October 11, 2013

Link-O-Rama

• This week the New York Times' "fashion and style" section featured an article by Matt Haber about Minnesotans trying to date in Uptown. It was met mostly with derision, as locals felt it was cheesy and cliche-filled. And it definitely was, as the intro makes very clear:

As night-life emissaries go, one could do worse than Robert John Wayne, a 31-year-old artist here who happily told a recent visitor about everything from an indigenous delicacy called the Juicy Lucy (a burger with cheese baked into the patty) to what women want, something Mr. Wayne should know, seeing as how he's dating four of them.

"Nobody's exclusive," he said "That's what dating is." Mr. Wayne, who described his work as "graffiti realism," was at Mortimer's, a wood-paneled bar on Lyndale Avenue in the swath of Minneapolis known as Uptown.

However, as someone who started hanging out in Uptown recently I mostly found it amusing and made a joke about what a quote of mine would've looked like in the article. And then a few days later friend of AG.com Randball's Stu wrote a brilliant parody of the Times article starring local sports bloggers for the Minneapolis Star Tribune's site. I'd suggest reading the Times version first and then reading Stu's version, because it's a masterful spoof, but here's how it begins:

As night-life emissaries go, one could do better than Aaron Gleeman, a 30-year-old Minnetonka sports blogger who wearily told a recent visitor about everything from a baseball statistic called FIP (Fielding Independent Pitching) to what women want, something Mr. Gleeman shouldn't know, seeing as how he recently asked one if he could live-tweet their date.

"It's an endless series of half-starts and missed opportunities," he said. "That's what dating is." Mr. Gleeman, who described his work as "sitting at my computer and writing about baseball as I wait for death's sweet embrace," was at Stella's, a multi-level bar in the swath of Minneapolis known as Uptown.

And then it just keeps building from there. As one of the main characters I'm biased, but it's one of the funniest things I've ever read and so perfectly matches the tone and structure of the New York Times version. My sincere hope is that for the rest of my life whenever anyone Googles me that article is the first result they see. Also, you should follow Stu on Twitter for more genius.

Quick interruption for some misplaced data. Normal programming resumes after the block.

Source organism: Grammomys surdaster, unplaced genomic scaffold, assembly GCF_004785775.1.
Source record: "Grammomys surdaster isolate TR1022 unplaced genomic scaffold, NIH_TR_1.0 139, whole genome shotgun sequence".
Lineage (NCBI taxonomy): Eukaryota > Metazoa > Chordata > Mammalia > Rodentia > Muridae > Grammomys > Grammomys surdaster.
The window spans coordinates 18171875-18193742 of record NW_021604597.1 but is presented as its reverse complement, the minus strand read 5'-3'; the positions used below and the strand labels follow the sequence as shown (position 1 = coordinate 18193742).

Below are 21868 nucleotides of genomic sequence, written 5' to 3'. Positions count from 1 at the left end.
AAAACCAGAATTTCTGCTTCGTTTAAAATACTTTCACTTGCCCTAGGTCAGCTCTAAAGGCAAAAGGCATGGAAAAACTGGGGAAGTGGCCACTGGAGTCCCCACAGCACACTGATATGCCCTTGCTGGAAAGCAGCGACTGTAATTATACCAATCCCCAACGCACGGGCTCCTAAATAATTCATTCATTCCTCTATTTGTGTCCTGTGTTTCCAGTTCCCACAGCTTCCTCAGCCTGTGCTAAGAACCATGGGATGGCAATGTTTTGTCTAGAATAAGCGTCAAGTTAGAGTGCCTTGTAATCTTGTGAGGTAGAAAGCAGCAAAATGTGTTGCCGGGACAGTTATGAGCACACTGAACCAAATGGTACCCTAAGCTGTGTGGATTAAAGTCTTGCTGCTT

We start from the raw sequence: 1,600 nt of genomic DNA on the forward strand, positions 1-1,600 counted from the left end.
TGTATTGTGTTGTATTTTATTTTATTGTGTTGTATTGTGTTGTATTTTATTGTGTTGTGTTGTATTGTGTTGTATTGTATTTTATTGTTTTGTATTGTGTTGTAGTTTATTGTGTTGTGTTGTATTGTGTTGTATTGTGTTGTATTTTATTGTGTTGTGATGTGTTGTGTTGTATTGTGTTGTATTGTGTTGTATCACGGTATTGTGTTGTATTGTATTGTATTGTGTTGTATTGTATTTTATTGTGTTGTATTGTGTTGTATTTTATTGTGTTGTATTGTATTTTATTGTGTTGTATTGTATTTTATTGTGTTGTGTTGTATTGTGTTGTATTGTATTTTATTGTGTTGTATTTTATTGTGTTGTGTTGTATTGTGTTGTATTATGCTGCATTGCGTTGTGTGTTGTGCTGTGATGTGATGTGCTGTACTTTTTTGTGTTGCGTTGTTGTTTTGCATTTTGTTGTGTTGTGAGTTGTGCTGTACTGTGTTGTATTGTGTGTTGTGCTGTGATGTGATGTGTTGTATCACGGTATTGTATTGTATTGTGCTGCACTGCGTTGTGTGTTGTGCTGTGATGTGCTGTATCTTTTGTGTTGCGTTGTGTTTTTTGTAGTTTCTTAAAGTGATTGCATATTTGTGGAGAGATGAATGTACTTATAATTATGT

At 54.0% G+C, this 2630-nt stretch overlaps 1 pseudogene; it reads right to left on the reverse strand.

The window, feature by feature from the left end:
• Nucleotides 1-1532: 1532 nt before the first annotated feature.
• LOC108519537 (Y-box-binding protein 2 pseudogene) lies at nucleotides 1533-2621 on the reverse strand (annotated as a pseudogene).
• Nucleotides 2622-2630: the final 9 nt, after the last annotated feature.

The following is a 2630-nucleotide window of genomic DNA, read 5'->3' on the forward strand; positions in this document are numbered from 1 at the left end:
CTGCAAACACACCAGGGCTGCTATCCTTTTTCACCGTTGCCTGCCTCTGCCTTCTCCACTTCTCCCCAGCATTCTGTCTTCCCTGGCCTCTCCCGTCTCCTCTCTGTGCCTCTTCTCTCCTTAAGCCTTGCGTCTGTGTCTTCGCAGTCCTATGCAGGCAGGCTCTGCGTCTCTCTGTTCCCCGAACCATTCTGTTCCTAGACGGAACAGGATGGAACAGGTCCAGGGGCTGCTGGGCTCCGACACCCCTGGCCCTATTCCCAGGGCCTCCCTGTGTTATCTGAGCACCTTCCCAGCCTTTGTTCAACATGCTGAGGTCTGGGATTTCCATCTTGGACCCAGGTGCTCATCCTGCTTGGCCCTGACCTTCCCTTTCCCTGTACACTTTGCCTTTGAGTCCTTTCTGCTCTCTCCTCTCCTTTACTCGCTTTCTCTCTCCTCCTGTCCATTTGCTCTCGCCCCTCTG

• Here's a non-parody response to the New York Times dating-in-Minnesota article that's also interesting. I'm definitely very guilty of No. 2 on her list and thought for a second she might be talking about me with the quote: "We had a really awesome date and then he bailed on the second date citing 'baseball' as the reason."

• So the Twins are hiring a "full-time data engineer" and OH MY GOD LOOK AT THE COMMENTS.

• Going back to read the stuff about Christian Ponder from right after the Vikings drafted him is quite an experience.

• On this week's "Gleeman and The Geek" episode we talked a ton about Ron Gardenhire, sung the praises of 612 Brew, and unknowingly had our picture taken from across the bar.

• I'm probably Hawk Harrelson's biggest/only fan in Minnesota, but Awful Announcing's lengthy compilation of the season's best "Sad Hawk" moments is undeniably magical:

Harrelson is the Vin Scully of freaking out on the air when things go against the White Sox.

• Speaking of which, Scully will record your outgoing voicemail message for $299 and the money goes to Autism charity. "Hello, this is Vin Scully. You’ve reached Aaron, but there’s zero chance he wants to talk to you, or anyone, on the phone. Seriously, just text him. But leave a message if you want to, I guess."